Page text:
Country Charley Crockett's Butter
September 1, 2021 @ 10:57 am
Kyle Coroneos needs a podcast asap
September 1, 2021 @ 12:23 pm
I’d rather have another new Boomswagglers album before that
September 4, 2021 @ 1:01 am
Amen to that!! 👍🏻👍🏻
September 3, 2021 @ 8:37 am
What if, here me out, you just let people enjoy what they want to enjoy without considering them “less” of a fan of the genre than you are.
Gold star winner
September 1, 2021 @ 10:12 am
Funny watching the ACMs and CMAs trying to cover their asses. No such thing as bloc voting! We have an accounting firm to keep it above board! It’s just a coincidence that we award the same artists year after year. Watch our amazing line up of performers on Amazon streaming. It’s the same as last years!
September 1, 2021 @ 10:35 am
This is precisely why I roll my eyes every time someone comes up to me at a gig and asks me “what is it going to take to get your music on country radio and make it big”
September 1, 2021 @ 11:18 am
Yep, some sort of favor, if you’re willing and able to perform it.
Country Charley Crockett's Butter
September 1, 2021 @ 10:56 am
Guessing he has access to the CMA official nominations (to be announced next week) and Bones was probably upset about who the nominations went to?
September 1, 2021 @ 11:07 am
Very well could be.
September 1, 2021 @ 11:14 am
Yeah, IDK about all this sturm & drang regarding who places 1 – 10. The slots in the starting gate are all for sale, so everything you get on your Top 40 (or 20) station is beyond your control.
Streaming numbers aren’t immune, either. Something like Apple’s New Releases list will implicitly obscure albums which don’t make their list. And who knows to what degree an algorithm based service like Pandora is subject to fortifications from the industry? And even if Pandora’s data is totally grassroots, their users have already been shepherded by the industry to a degree.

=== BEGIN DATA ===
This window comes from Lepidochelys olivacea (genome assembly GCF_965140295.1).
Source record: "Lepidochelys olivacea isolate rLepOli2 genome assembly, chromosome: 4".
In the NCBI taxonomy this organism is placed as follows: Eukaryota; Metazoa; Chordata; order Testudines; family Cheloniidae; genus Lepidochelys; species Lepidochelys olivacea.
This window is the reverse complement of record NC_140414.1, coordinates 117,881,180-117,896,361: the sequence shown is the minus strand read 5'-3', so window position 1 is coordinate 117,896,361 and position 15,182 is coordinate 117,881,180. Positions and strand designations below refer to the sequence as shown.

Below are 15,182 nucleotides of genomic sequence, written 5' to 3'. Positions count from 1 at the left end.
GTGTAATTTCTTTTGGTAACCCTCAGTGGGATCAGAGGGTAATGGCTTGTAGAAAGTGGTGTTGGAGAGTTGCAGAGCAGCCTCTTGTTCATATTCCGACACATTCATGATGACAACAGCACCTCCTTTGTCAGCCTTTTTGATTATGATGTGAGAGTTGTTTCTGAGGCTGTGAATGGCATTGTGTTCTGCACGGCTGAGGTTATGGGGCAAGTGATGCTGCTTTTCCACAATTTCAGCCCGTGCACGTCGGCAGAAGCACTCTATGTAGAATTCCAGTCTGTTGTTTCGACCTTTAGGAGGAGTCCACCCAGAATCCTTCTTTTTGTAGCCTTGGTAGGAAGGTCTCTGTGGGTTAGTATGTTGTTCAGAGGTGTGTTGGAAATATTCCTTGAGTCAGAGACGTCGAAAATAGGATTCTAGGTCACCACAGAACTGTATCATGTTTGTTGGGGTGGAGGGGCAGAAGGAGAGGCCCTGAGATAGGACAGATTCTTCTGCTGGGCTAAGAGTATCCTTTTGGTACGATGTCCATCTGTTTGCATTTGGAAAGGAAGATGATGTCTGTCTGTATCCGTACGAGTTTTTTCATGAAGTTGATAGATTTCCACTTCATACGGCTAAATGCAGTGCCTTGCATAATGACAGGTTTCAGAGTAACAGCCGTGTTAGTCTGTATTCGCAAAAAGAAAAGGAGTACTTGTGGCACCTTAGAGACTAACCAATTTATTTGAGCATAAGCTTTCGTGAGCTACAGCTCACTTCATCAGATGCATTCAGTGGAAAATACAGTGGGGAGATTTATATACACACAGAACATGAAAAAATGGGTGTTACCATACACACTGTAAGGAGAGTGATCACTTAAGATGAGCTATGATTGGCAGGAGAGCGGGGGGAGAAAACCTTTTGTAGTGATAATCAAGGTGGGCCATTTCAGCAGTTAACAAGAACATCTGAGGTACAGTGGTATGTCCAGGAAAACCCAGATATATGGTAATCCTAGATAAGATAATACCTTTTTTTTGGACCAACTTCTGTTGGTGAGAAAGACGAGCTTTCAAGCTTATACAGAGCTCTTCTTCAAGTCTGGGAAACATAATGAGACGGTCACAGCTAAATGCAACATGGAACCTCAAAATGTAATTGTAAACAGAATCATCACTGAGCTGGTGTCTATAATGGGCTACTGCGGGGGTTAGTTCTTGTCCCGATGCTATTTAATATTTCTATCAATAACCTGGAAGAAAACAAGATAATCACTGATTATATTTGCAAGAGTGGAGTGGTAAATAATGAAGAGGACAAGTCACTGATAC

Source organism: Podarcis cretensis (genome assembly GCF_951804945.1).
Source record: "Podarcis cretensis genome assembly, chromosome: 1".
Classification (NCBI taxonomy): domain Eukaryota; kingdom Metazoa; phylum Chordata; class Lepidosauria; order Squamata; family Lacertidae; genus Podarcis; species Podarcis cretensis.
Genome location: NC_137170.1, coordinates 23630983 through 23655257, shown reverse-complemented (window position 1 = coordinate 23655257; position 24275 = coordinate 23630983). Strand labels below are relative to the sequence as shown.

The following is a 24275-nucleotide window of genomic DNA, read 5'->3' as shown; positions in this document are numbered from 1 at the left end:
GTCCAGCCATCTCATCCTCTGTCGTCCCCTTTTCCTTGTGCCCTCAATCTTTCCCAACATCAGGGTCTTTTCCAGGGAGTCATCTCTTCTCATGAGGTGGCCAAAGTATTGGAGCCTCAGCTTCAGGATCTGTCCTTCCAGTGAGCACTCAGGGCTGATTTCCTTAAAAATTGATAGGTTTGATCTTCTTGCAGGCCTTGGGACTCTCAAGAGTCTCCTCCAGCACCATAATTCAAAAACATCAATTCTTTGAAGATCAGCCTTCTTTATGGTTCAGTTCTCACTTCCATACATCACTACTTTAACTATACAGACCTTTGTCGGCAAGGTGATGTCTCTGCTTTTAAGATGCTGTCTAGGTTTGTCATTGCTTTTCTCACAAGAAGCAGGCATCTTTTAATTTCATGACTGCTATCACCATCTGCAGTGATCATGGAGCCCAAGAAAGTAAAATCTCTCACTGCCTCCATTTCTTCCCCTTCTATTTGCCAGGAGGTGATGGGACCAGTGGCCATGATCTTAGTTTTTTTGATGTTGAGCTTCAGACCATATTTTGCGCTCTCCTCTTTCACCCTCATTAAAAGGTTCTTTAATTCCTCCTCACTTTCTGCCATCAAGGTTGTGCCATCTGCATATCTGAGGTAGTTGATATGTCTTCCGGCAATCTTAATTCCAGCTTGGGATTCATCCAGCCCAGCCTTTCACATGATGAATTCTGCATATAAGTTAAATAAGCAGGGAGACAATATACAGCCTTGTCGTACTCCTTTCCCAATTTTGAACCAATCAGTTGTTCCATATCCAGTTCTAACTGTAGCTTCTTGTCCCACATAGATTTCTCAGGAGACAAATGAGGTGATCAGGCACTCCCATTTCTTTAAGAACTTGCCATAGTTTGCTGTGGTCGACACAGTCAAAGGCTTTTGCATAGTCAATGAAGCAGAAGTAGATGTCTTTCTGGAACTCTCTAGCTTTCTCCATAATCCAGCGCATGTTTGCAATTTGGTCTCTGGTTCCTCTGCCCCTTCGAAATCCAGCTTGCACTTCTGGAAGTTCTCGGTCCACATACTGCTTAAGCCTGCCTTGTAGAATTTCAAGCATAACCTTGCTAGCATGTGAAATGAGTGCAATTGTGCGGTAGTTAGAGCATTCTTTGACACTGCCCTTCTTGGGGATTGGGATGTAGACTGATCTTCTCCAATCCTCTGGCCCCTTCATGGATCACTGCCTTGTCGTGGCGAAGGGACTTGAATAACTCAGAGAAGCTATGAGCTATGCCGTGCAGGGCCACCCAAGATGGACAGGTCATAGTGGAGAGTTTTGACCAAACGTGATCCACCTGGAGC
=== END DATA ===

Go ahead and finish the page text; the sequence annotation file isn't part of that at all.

September 1, 2021 @ 11:47 am
I wonder what his motivation was for sharing this? He doesn’t strike me as one who doesn’t calculate every move…
September 3, 2021 @ 10:01 am
That’s an excellent point. You have to wonder if he has an ownership interest in another media company (Circle TV / Opry Entertainment Group??) which would benefit from his casting shade on existing mainstream “country” radio stations and awards shows. Maybe there’s plans for an alternative in the works?
September 1, 2021 @ 2:20 pm
Ole Bonehead does make valid and acurate points. However, I still can’t stand him. OI’m sure he has some type of hidden agenda other than the preservation of real country music.
King Honky Of Crackershire (No!)
September 1, 2021 @ 2:38 pm
What is a Twitter larper?
September 2, 2021 @ 4:17 am
People who pretend to be fighting the good fight by defending disadvantaged people and groups but who seem to spend most of their time attacking individuals over petty, personal grievances, loudly demonstrating their profound insecurities, using an imagined position of moral authority to condemn whole groups or trying to extract money and other benefits from people that agree with them.
This model seems applicable to people of all political persuasions, the groups and values they claim to be defending just change. They’re Live Action Role Playing as social activists when people who actually do that sort of thing spend their time informing people about their issues, organizing groups devoted to their beliefs, advocating to politicians and other people in power, that sort of thing. Generally the real deal isn’t found being a social media troll or pitching their merch on YouTube.
September 2, 2021 @ 7:29 am
King Honky Of Crackershire (No!)
September 2, 2021 @ 8:27 am
September 1, 2021 @ 3:34 pm
Honestly as much as I was almost going to write a word wall on these “awards”, I’ll just sum it up to who cares??? They are fast losing relevancy. Good luck to them though salvaging whatever is left of their brand.
Besides, Bobby Bones is one to talk after that radio hall of fame voting fiasco from a few years back. He had zero business being in that hall of fame before Ryan Seacrest. I’ve always thought of him as fake anyway, he’s just being true to himself.
September 1, 2021 @ 4:29 pm
This guy is all about promoting and showing his friends and their music down his listeners’ throats. He interviews the same people over and over again.
He also manipulates his ratings. He has his fans do everything they can to make sure whatever tv show he’s on gets high ratings. He is just as bad as everyone else. Actually, he’s way worse and hypocritical.